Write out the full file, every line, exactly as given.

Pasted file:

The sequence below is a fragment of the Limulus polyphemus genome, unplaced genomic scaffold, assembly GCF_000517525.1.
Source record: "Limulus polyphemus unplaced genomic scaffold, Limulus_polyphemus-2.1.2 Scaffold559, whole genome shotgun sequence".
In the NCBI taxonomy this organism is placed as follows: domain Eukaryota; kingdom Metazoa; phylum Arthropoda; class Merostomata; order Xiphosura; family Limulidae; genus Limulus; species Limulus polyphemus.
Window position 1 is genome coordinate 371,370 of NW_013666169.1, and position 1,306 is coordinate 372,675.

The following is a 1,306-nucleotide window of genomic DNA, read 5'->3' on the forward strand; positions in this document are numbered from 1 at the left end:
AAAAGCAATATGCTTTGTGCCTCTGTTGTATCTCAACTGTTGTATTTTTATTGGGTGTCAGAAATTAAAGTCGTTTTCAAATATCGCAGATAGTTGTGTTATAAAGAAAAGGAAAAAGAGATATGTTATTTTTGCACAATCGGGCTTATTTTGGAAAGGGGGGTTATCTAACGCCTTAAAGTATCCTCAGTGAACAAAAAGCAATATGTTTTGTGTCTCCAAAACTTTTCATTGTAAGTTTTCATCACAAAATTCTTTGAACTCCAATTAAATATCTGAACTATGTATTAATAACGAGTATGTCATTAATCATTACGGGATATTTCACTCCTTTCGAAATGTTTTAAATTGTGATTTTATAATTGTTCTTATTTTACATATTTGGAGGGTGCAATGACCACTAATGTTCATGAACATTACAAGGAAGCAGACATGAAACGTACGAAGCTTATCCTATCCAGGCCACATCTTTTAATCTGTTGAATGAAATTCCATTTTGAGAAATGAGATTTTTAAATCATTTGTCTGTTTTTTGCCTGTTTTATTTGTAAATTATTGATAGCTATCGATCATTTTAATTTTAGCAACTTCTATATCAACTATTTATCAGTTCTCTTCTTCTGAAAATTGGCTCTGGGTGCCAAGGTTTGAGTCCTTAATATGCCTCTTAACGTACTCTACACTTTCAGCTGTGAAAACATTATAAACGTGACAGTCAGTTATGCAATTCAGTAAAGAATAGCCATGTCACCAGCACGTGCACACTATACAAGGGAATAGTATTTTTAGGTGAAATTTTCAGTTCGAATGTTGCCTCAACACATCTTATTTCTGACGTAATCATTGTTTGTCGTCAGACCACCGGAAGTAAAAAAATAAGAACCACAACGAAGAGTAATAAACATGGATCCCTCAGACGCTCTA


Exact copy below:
The sequence below is a fragment of the Limulus polyphemus genome, unplaced genomic scaffold, assembly GCF_000517525.1.
Source record: "Limulus polyphemus unplaced genomic scaffold, Limulus_polyphemus-2.1.2 Scaffold559, whole genome shotgun sequence".
In the NCBI taxonomy this organism is placed as follows: domain Eukaryota; kingdom Metazoa; phylum Arthropoda; class Merostomata; order Xiphosura; family Limulidae; genus Limulus; species Limulus polyphemus.
Window position 1 is genome coordinate 371,370 of NW_013666169.1, and position 1,306 is coordinate 372,675.

The following is a 1,306-nucleotide window of genomic DNA, read 5'->3' on the forward strand; positions in this document are numbered from 1 at the left end:
AAAAGCAATATGCTTTGTGCCTCTGTTGTATCTCAACTGTTGTATTTTTATTGGGTGTCAGAAATTAAAGTCGTTTTCAAATATCGCAGATAGTTGTGTTATAAAGAAAAGGAAAAAGAGATATGTTATTTTTGCACAATCGGGCTTATTTTGGAAAGGGGGGTTATCTAACGCCTTAAAGTATCCTCAGTGAACAAAAAGCAATATGTTTTGTGTCTCCAAAACTTTTCATTGTAAGTTTTCATCACAAAATTCTTTGAACTCCAATTAAATATCTGAACTATGTATTAATAACGAGTATGTCATTAATCATTACGGGATATTTCACTCCTTTCGAAATGTTTTAAATTGTGATTTTATAATTGTTCTTATTTTACATATTTGGAGGGTGCAATGACCACTAATGTTCATGAACATTACAAGGAAGCAGACATGAAACGTACGAAGCTTATCCTATCCAGGCCACATCTTTTAATCTGTTGAATGAAATTCCATTTTGAGAAATGAGATTTTTAAATCATTTGTCTGTTTTTTGCCTGTTTTATTTGTAAATTATTGATAGCTATCGATCATTTTAATTTTAGCAACTTCTATATCAACTATTTATCAGTTCTCTTCTTCTGAAAATTGGCTCTGGGTGCCAAGGTTTGAGTCCTTAATATGCCTCTTAACGTACTCTACACTTTCAGCTGTGAAAACATTATAAACGTGACAGTCAGTTATGCAATTCAGTAAAGAATAGCCATGTCACCAGCACGTGCACACTATACAAGGGAATAGTATTTTTAGGTGAAATTTTCAGTTCGAATGTTGCCTCAACACATCTTATTTCTGACGTAATCATTGTTTGTCGTCAGACCACCGGAAGTAAAAAAATAAGAACCACAACGAAGAGTAATAAACATGGATCCCTCAGACGCTCTA